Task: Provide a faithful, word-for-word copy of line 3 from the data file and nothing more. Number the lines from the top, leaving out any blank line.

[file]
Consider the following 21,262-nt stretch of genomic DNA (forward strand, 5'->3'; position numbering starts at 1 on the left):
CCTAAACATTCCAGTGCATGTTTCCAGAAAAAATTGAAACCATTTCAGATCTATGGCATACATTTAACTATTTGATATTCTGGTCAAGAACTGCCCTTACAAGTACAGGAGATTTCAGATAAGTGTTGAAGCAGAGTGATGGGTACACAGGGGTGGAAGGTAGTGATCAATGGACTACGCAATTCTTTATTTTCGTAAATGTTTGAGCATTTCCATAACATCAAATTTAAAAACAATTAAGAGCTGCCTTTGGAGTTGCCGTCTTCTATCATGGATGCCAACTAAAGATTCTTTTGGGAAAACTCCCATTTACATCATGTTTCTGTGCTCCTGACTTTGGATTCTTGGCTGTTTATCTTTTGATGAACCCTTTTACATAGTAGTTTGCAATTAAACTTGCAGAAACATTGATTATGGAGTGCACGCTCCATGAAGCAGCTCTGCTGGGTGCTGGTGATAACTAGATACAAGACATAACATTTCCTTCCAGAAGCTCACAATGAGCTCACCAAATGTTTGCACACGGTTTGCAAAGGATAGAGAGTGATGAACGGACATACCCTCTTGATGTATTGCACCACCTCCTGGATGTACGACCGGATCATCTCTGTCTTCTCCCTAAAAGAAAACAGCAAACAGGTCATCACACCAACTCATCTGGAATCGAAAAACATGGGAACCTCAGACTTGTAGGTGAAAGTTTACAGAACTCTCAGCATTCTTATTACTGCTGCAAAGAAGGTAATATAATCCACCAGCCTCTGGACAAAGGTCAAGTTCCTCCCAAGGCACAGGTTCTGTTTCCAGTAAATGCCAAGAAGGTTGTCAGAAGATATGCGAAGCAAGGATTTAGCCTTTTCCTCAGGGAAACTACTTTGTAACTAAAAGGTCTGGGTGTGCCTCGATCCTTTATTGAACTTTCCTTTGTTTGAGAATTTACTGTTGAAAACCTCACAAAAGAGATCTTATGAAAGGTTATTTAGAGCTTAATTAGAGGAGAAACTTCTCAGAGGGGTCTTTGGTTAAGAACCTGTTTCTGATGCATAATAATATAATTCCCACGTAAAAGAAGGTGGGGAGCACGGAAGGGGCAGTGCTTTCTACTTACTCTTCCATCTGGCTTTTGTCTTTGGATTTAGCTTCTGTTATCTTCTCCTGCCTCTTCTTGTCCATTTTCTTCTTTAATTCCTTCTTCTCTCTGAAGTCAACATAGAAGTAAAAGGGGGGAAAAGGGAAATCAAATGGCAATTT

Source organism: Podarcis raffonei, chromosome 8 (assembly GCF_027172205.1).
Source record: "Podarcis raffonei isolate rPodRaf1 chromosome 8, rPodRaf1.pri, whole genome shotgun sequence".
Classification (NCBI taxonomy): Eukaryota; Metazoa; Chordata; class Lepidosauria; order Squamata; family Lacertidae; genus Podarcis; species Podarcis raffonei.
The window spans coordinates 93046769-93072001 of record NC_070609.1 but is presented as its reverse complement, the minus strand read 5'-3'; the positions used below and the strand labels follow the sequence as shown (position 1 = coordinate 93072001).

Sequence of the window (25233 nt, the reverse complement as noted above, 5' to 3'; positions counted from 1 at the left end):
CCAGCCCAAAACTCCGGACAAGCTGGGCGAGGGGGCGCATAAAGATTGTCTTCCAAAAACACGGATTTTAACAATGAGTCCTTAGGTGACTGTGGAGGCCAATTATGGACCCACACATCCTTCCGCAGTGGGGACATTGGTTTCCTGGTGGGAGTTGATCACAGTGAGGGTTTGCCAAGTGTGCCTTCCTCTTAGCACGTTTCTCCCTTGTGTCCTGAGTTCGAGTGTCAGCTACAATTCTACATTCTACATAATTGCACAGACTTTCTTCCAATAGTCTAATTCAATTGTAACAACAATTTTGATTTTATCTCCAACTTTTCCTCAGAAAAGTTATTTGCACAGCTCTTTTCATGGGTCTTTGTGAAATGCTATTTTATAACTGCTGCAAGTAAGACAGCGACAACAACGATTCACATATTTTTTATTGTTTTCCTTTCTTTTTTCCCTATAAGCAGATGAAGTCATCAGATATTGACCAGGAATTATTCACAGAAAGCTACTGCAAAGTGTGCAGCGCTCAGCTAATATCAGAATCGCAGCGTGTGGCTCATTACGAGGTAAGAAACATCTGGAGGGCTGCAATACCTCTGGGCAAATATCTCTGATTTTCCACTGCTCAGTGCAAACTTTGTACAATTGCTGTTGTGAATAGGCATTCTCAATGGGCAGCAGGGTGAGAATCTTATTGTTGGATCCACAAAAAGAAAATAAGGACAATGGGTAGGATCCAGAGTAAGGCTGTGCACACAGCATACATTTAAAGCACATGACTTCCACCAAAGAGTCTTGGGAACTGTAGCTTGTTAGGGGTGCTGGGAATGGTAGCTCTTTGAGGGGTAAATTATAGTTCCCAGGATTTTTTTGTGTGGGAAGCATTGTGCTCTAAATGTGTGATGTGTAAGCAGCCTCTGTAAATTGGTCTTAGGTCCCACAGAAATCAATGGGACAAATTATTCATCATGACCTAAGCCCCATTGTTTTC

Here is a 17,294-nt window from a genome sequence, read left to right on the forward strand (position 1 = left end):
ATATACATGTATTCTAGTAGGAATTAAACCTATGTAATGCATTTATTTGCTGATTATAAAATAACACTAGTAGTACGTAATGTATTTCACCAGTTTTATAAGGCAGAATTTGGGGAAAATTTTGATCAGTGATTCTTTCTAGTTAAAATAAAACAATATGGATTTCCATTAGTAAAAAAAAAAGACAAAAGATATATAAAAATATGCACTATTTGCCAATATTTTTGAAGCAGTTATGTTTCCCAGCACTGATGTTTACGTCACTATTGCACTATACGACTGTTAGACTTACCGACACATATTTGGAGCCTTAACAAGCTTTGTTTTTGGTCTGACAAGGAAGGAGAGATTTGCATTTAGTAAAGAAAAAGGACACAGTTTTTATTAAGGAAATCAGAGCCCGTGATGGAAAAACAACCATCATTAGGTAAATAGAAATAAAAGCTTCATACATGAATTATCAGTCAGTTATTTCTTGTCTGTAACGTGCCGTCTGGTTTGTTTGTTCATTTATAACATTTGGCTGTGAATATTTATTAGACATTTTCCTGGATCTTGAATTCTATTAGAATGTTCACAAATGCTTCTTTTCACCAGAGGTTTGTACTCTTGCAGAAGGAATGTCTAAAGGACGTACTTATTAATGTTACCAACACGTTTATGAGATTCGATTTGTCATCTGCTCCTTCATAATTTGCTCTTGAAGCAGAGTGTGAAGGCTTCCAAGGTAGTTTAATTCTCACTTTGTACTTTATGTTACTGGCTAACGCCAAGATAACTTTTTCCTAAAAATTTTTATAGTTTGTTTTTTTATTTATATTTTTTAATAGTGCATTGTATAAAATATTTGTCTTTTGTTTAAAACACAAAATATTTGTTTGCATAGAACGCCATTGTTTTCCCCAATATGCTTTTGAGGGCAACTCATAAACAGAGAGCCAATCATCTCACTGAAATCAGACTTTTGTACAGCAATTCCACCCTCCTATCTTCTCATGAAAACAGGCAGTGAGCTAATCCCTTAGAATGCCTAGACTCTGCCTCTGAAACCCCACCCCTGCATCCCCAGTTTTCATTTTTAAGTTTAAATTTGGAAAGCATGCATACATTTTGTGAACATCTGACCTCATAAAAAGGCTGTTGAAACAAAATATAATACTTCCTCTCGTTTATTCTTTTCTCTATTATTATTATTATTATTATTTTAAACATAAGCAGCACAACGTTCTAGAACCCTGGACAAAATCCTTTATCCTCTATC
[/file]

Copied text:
Source organism: Podarcis raffonei, chromosome 8 (assembly GCF_027172205.1).